Comment

Jumping the gun in Rajasthan

SPILLOVER: "Schools in Rajasthan are unable to handle more children and an extra level of instruction due to the government's decision." Picture shows students in Jaipur.  

The Human Resource Development Minister Smriti Irani’s act of consulting an astrologer in Rajasthan may be a personal choice, but her mention of possible amendments to the Right to Education (RTE) Act has definitely created a mess in the State. While she has not elaborated on what these amendments might be, proactive Bharatiya Janata Party-ruled States like Rajasthan have taken the leap forward, without waiting for the actual amendments, and initiated changes that run contrary to provisions in the Act. For instance, the Rajasthan government order of August 14, 2014, calling for a merger of small schools with larger ones leading to the closure of 17,000 schools across the State, has raised several issues that bear discussion, not the least of which is the violation of the government’s own rules for RTE.

The reason ostensibly for the merger is to consolidate resources in the larger schools instead of spreading them thinly over several smaller ones. However, the decision and its speedy implementation have taken place without adequate preparations for its consequences, let alone a public consultation on its implications, resulting in a worsening of the situation on the ground. It not only sets a bad precedent in governance; it sends a signal that State governments can assume unrestricted power in pursuing their agendas by side-setting the law and with no thought for the consequences of their actions.

Chaos and confusion

A look at the scale and nature of change being brought about in Rajasthan brings into sharp focus ways in which this action has led to chaos and confusion in scores of habitations across Rajasthan. In Rajsamand district alone, 199 primary schools and 42 upper primary schools have been merged with the existing 227 secondary and senior secondary schools. In other words, a total of 241 primary schools and upper primary schools have now ceased to exist in this area, resulting in the children from these schools having to go beyond the one-kilometre radius of their neighbourhood, violating RTE provisions. Rajasthan rules for RTE state in Section 7 (1)(a) and 1(b) that every child has the right to have a school within 1 km of his or her neighbourhood (for primary schools) and within 2 km (for upper primary schools). In fact, the rules also state in Section 7(3) that in remote areas like “desert areas…and areas with scattered population, the State government or appropriate local authority will set up schools” in the habitations as long as there are a minimum of 20 children in the primary and 30 in the upper-primary. But upper primary school Sarkela, to give just one example, with 98 children, got merged with upper primary school Farara, with 65 children. The fact that the latter school is situated more than 2 km away from Sarkela implies that this action violates not one but two rules.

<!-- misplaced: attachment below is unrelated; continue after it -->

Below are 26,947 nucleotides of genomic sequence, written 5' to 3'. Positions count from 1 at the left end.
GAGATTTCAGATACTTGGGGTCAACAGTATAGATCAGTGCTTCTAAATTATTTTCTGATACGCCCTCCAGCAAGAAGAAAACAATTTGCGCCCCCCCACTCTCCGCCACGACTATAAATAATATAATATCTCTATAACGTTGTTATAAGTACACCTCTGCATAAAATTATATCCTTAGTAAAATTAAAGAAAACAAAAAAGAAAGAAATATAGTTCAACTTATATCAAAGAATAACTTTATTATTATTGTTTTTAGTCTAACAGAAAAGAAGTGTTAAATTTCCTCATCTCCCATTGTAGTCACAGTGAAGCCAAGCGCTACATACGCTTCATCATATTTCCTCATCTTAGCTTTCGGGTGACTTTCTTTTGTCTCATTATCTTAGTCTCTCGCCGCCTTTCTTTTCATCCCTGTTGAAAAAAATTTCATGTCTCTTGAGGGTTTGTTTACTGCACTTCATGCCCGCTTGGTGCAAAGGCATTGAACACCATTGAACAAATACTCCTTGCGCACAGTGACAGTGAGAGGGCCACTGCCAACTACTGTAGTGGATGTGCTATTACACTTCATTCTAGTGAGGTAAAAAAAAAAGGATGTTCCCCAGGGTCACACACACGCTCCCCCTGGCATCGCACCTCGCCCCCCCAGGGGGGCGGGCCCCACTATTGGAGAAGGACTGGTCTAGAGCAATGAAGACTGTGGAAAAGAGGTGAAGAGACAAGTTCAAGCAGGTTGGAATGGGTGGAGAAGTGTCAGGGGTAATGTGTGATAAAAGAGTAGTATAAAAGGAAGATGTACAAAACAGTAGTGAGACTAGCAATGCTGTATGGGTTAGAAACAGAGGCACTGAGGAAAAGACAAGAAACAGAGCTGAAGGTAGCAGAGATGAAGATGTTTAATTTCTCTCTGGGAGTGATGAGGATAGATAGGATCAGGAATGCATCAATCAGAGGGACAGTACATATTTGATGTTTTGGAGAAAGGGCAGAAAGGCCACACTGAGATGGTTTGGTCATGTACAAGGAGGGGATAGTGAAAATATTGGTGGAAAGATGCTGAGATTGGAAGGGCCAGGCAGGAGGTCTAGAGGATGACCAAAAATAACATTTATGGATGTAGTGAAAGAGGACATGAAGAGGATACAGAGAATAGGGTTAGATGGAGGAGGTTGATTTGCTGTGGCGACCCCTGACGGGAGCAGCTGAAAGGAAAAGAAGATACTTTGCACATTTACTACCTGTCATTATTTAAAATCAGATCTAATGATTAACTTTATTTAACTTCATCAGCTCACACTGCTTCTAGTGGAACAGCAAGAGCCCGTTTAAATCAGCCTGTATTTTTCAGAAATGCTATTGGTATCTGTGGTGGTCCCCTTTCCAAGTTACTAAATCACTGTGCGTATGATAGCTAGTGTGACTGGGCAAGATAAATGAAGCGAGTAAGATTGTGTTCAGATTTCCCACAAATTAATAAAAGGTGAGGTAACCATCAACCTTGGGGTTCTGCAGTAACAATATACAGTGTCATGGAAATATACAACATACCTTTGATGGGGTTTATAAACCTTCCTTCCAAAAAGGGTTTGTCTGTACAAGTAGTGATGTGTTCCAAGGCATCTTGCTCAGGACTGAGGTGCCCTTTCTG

In Raghunathpura primary school, on the other hand, which has merged with the Ratipati primary school (both in Rajsamand block), children now have to cross a highway to access their school. In the same block, the Rajnagar upper primary school has been merged with Rajnagar senior secondary school, which requires minority and Dalit children to cross the national highway, as their homes lie on the other side of it. With no mention or indication of possible transport options for the reassigned children, it is not unreasonable to assume that many of them, especially the younger ones, will drop out of school, almost before they have even begun their educational lives.